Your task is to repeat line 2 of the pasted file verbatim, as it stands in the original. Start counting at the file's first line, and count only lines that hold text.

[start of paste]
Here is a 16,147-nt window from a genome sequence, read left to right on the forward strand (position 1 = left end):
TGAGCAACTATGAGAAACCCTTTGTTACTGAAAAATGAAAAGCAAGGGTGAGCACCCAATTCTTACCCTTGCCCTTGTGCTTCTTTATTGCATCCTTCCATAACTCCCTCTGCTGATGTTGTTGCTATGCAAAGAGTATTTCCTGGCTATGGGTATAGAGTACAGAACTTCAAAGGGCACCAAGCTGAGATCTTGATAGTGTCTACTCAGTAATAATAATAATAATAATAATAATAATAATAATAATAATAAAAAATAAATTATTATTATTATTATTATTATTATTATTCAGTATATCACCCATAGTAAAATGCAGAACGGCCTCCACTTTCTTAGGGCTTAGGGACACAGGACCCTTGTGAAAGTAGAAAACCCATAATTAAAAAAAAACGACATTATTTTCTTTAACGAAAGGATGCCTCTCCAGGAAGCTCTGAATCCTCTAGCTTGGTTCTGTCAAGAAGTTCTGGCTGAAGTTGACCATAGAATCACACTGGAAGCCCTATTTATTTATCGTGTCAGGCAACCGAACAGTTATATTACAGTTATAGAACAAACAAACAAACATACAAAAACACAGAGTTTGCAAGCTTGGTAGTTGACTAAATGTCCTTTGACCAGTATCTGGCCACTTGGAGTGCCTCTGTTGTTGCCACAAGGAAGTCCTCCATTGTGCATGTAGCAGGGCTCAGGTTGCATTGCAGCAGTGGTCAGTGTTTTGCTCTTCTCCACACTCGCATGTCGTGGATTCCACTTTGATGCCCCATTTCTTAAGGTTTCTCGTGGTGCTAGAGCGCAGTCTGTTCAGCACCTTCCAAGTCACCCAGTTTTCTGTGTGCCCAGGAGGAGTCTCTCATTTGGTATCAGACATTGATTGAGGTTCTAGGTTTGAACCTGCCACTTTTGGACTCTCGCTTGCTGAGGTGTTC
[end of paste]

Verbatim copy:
TGAGCAACTATGAGAAACCCTTTGTTACTGAAAAATGAAAAGCAAGGGTGAGCACCCAATTCTTACCCTTGCCCTTGTGCTTCTTTATTGCATCCTTCCATAACTCCCTCTGCTGATGTTGTTGCTATGCAAAGAGTATTTCCTGGCTATGGGTATAGAGTACAGAACTTCAAAGGGCACCAAGCTGAGATCTTGATAGTGTCTACTCAGTAATAATAATAATAATAATAATAATAATAATAATAATAATAAAAAATAAATTATTATTATTATTATTATTATTATTATTCAGTATATCACCCATAGTAAAATGCAGAACGGCCTCCACTTTCTTAGGGCTTAGGGACACAGGACCCTTGTGAAAGTAGAAAACCCATAATTAAAAAAAAACGACATTATTTTCTTTAACGAAAGGATGCCTCTCCAGGAAGCTCTGAATCCTCTAGCTTGGTTCTGTCAAGAAGTTCTGGCTGAAGTTGACCATAGAATCACACTGGAAGCCCTATTTATTTATCGTGTCAGGCAACCGAACAGTTATATTACAGTTATAGAACAAACAAACAAACATACAAAAACACAGAGTTTGCAAGCTTGGTAGTTGACTAAATGTCCTTTGACCAGTATCTGGCCACTTGGAGTGCCTCTGTTGTTGCCACAAGGAAGTCCTCCATTGTGCATGTAGCAGGGCTCAGGTTGCATTGCAGCAGTGGTCAGTGTTTTGCTCTTCTCCACACTCGCATGTCGTGGATTCCACTTTGATGCCCCATTTCTTAAGGTTTCTCGTGGTGCTAGAGCGCAGTCTGTTCAGCACCTTCCAAGTCACCCAGTTTTCTGTGTGCCCAGGAGGAGTCTCTCATTTGGTATCAGACATTGATTGAGGTTCTAGGTTTGAACCTGCCACTTTTGGACTCTCGCTTGCTGAGGTGTTC